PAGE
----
Ronnie Polaneczky: SAND FLY

A sand fly (magnified below) - an insect that bit the son of Robin Zaborowski (above) in Afghanistan - causes leishmaniasis, a disabling and sometimes deadly tropical illness.
A sand fly (magnified below) - an insect that bit the son of Robin Zaborowski (above) in Afghanistan - causes leishmaniasis, a disabling and sometimes deadly tropical illness.
Posted: October 05, 2010

WHEN HER SON Richie Gegeckas enlisted in the Army in 2008, Robin Zaborowski knew that he'd eventually go to war.

So, when Gegeckas, 24, a specialist with the 10th Mountain Division, out of Fort Drum, N.Y., deployed last March for Afghanistan, Zaborowski entered the limbo in which so many mothers of war-zone soldiers reside: a place of tremendous pride, simmering worry and constant prayer for her child's safety.

"You know the worst that can happen. You think about gunshots and bombs," says Zaborowski, a 21-year Philly police officer. "I never thought he could be hurt by a fly."

But her strapping son has lost 15 pounds in the past two weeks, his lymph nodes are swollen and he's having trouble walking. He has contracted leishmaniasis, a parasitic disease spread by the bite of infected sand flies.

On his right leg, the spots where those flies attacked are marked by two hideous open sores that have worsened since Gegeckas sought medical help on his base near Mazar-e-Sharif.

The lesion on his calf is the size of a quarter and about a quarter-inch deep; the crater on his swollen thigh is more than twice that width and depth. Both are getting bigger by the day.

And from 7,000 miles away, Zaborowski, a mother of three sons, has been on a frantic mission to get her eldest boy the medical attention he needs.

According to Zaborowski, her son doesn't recall when he was bitten (leishmaniasis can take weeks to incubate), but Gegeckas visited the base doctor in early September, when he noticed two irritated spots on his leg. The doctor said that the spots were either mosquito bites or ingrown hairs, and sent him on his way.

About five days later, when the spots had become infected-looking, Gegeckas returned to the doctor, who prescribed an anti-fungal cream and told Gegeckas to keep the spots covered.

"A week later, the doctor removed the bandages and the spots were horrible," says Zaborowski. "The doctor said, 'They don't look good,' " says Zaborowski, quoting her son. "Richie was like, 'No s---. That's what I've been telling you.' "

Gegeckas was sent to a larger clinic an hour away, where he had blood work and a biopsy and was told to return to his base to await a diagnosis.

"I told him, 'No, you stay there!' " says Zaborowski, who has been in constant touch with Gegeckas via phone and Facebook these past weeks, becoming more alarmed about his worsening condition. " 'Tell them

you're not going back until they know what you have and how to treat it.' "

Eventually, the diagnosis came - leishmaniasis.

"We've seen about 1,500 cases among Iraq veterans," says Col. Glenn Wortmann, chief of infectious disease at Walter Reed Army Medical Center, in Washington.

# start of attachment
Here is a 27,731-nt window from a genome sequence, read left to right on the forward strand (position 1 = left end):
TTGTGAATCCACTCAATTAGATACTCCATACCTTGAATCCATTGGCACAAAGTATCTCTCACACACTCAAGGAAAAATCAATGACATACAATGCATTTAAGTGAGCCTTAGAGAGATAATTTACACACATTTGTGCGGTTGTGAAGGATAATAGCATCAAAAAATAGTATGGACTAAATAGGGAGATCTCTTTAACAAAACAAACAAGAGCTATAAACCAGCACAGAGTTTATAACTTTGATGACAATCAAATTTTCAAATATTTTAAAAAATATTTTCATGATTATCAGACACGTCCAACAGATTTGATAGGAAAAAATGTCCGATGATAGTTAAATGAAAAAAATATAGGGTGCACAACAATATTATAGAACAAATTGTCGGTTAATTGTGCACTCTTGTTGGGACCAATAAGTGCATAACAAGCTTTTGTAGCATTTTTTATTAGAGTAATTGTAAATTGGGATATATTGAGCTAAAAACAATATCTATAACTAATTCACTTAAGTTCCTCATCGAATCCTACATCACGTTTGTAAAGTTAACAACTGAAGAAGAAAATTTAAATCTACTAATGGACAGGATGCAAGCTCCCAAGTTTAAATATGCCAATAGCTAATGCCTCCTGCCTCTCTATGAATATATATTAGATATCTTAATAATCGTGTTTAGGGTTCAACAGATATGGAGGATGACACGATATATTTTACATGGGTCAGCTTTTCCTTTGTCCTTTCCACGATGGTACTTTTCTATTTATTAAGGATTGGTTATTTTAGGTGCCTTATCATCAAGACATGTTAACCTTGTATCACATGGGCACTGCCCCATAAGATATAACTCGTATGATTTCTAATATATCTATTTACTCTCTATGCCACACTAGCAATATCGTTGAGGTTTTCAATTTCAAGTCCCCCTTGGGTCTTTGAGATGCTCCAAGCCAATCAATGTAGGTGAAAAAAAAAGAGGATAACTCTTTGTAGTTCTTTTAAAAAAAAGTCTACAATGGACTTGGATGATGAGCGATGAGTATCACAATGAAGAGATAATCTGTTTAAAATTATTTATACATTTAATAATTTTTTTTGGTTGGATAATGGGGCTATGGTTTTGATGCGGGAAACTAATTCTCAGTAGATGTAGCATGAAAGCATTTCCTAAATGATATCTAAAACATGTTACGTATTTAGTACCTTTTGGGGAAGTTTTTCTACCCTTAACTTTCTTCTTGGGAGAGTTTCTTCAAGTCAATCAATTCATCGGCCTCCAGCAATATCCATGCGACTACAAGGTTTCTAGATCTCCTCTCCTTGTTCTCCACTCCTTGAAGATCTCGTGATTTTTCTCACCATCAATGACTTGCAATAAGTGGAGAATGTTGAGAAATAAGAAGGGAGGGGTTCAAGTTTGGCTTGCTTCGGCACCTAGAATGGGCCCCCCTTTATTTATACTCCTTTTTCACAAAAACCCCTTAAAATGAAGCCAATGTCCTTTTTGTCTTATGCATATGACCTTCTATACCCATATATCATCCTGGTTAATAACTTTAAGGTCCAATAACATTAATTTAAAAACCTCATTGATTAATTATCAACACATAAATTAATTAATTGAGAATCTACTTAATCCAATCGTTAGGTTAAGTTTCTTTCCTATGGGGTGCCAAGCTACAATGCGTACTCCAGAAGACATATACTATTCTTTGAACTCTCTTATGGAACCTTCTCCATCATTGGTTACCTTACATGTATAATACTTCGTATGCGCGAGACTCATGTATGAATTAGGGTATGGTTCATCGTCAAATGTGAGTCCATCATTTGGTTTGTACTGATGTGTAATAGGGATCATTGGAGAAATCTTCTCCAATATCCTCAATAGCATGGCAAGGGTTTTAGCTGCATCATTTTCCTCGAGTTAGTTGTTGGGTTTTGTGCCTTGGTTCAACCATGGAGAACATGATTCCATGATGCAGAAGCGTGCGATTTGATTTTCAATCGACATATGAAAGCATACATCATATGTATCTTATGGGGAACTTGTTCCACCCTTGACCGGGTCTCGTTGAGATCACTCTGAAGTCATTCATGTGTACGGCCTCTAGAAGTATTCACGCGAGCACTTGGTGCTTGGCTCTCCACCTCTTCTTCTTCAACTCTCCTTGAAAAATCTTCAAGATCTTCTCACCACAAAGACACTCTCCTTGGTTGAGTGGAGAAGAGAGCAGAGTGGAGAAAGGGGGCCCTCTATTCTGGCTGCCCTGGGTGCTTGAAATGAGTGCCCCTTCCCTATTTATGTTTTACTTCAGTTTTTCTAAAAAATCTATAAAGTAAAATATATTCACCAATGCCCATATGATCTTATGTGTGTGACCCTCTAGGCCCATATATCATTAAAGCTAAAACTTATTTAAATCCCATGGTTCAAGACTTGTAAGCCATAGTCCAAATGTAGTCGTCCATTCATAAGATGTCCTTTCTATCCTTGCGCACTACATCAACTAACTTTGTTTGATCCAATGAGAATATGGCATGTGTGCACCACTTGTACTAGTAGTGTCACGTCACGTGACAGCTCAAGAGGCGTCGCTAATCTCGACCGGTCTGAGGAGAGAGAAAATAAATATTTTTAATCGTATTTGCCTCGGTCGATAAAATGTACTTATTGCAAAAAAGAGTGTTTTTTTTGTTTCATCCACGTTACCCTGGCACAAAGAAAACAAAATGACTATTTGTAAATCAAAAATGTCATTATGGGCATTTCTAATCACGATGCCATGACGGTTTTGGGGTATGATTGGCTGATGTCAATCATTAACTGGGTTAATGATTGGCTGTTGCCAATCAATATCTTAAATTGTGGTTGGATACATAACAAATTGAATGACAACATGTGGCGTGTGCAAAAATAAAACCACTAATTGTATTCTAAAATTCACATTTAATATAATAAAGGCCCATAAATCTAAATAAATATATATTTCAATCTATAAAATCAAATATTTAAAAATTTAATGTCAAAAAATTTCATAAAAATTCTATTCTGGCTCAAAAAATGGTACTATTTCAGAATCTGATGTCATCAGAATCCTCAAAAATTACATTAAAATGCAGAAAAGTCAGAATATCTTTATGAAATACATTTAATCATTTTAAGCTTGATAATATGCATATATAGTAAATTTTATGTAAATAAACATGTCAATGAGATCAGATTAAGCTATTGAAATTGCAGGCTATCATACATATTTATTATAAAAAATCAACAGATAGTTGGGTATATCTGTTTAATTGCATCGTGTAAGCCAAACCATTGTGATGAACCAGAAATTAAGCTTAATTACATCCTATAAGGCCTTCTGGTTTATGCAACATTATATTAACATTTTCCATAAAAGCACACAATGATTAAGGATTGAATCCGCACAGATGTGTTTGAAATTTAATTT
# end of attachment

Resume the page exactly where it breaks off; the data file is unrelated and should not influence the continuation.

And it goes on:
"There have been fewer cases [among soldiers] in Afghanistan, since fewer soldiers have deployed there, but that number could change" with the surge of troops to the country.

Small lesions can be left untreated. Though irritating, they will usually heal within 10 weeks. The difficulties come when sores larger than a quarter do not show signs of closing on their own, said Wortmann, who has treated soldiers flown from the war zone to Walter Reed for precisely that reason.

The best drug to treat them is not licensed for that use by the FDA. It can be obtained only from the Centers for Disease Control and Prevention and given through the use of research protocols, which is how it's administered at Walter Reed. Like other medicines used to treat leishmaniasis, though, it's "problematic," said Wortmann.

"All the therapies have significant side effects" - among them pancreatitis, hepatitis, severe muscle aches and abnormal heart rhythms. "Most patients tolerate the side effects well. But some have severe reactions. So it's a balance of deciding whether to use the medicine versus letting a skin sore remain open, which is not lethal."

That judgment is best made by doctors who recognize the disease when they see it, who know when to leave it alone and who know when it's grown beyond their treatment capabilities.

Zaborowski doesn't know if that's the case with her son, only that he doesn't seem to be getting better.

After weeks of worry, last week Zaborowski contacted U.S. Rep. Patrick Murphy, whose director of military and veteran affairs, Mike Brown, placed a call on her behalf to the Pentagon.

"There are two sides to every story," Brown told me. "We wanted to alert the Army to Mrs. Zaborowski's concerns so they could look into her son's case."

Within 48 hours, a general visited Gegeckas at the clinic, said Zaborowski. " 'We know what's wrong with you, we're going to give you medicine and send you back to the base,' " she says he was told.

"But I don't want him to take any medicine for this unless he's in a hospital being watched. We don't know what the side effects could be," says Zaborowski.

"I'm not saying he has to be flown home for treatment. But he should be treated in a place where they know what they're doing."

When any soldier agrees to put himself in harm's way for his country, I think that's the least he deserves.

It shouldn't take a Mama Bear back home to fight for it.

E-mail or call 215-854-2217. For recent columns: Read Ronnie's blog at

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